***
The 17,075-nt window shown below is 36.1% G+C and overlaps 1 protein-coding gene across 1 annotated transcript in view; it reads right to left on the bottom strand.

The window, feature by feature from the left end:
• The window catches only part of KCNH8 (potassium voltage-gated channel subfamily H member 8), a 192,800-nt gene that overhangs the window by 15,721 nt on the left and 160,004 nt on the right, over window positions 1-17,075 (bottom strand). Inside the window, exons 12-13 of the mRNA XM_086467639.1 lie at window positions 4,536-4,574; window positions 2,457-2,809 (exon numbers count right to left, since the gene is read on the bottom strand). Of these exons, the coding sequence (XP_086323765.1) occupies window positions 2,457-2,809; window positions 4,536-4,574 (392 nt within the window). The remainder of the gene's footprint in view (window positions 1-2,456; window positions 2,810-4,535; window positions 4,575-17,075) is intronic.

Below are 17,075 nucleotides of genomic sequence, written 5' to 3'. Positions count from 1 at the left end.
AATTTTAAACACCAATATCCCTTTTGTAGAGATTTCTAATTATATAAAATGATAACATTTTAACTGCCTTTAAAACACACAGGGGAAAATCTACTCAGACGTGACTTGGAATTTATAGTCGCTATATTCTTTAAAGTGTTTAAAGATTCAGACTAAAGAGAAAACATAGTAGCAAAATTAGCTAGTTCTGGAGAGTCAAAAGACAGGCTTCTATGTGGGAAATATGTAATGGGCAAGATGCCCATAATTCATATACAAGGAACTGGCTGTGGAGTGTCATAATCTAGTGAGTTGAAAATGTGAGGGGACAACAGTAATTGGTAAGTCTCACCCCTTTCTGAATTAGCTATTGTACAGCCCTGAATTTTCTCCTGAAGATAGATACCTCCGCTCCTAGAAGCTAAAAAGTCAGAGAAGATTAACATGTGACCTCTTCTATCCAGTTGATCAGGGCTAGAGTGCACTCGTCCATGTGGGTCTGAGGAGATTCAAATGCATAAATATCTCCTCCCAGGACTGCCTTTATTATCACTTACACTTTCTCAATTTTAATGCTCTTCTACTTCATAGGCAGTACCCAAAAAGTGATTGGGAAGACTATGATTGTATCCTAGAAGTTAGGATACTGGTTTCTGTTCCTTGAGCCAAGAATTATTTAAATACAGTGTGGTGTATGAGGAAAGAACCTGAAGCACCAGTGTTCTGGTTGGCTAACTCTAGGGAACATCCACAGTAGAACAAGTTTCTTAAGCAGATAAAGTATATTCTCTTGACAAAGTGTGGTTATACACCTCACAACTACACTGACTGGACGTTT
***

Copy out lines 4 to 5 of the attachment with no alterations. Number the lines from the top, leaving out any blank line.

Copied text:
Below are 17,075 nucleotides of genomic sequence, written 5' to 3'. Positions count from 1 at the left end.
AATTTTAAACACCAATATCCCTTTTGTAGAGATTTCTAATTATATAAAATGATAACATTTTAACTGCCTTTAAAACACACAGGGGAAAATCTACTCAGACGTGACTTGGAATTTATAGTCGCTATATTCTTTAAAGTGTTTAAAGATTCAGACTAAAGAGAAAACATAGTAGCAAAATTAGCTAGTTCTGGAGAGTCAAAAGACAGGCTTCTATGTGGGAAATATGTAATGGGCAAGATGCCCATAATTCATATACAAGGAACTGGCTGTGGAGTGTCATAATCTAGTGAGTTGAAAATGTGAGGGGACAACAGTAATTGGTAAGTCTCACCCCTTTCTGAATTAGCTATTGTACAGCCCTGAATTTTCTCCTGAAGATAGATACCTCCGCTCCTAGAAGCTAAAAAGTCAGAGAAGATTAACATGTGACCTCTTCTATCCAGTTGATCAGGGCTAGAGTGCACTCGTCCATGTGGGTCTGAGGAGATTCAAATGCATAAATATCTCCTCCCAGGACTGCCTTTATTATCACTTACACTTTCTCAATTTTAATGCTCTTCTACTTCATAGGCAGTACCCAAAAAGTGATTGGGAAGACTATGATTGTATCCTAGAAGTTAGGATACTGGTTTCTGTTCCTTGAGCCAAGAATTATTTAAATACAGTGTGGTGTATGAGGAAAGAACCTGAAGCACCAGTGTTCTGGTTGGCTAACTCTAGGGAACATCCACAGTAGAACAAGTTTCTTAAGCAGATAAAGTATATTCTCTTGACAAAGTGTGGTTATACACCTCACAACTACACTGACTGGACGTTT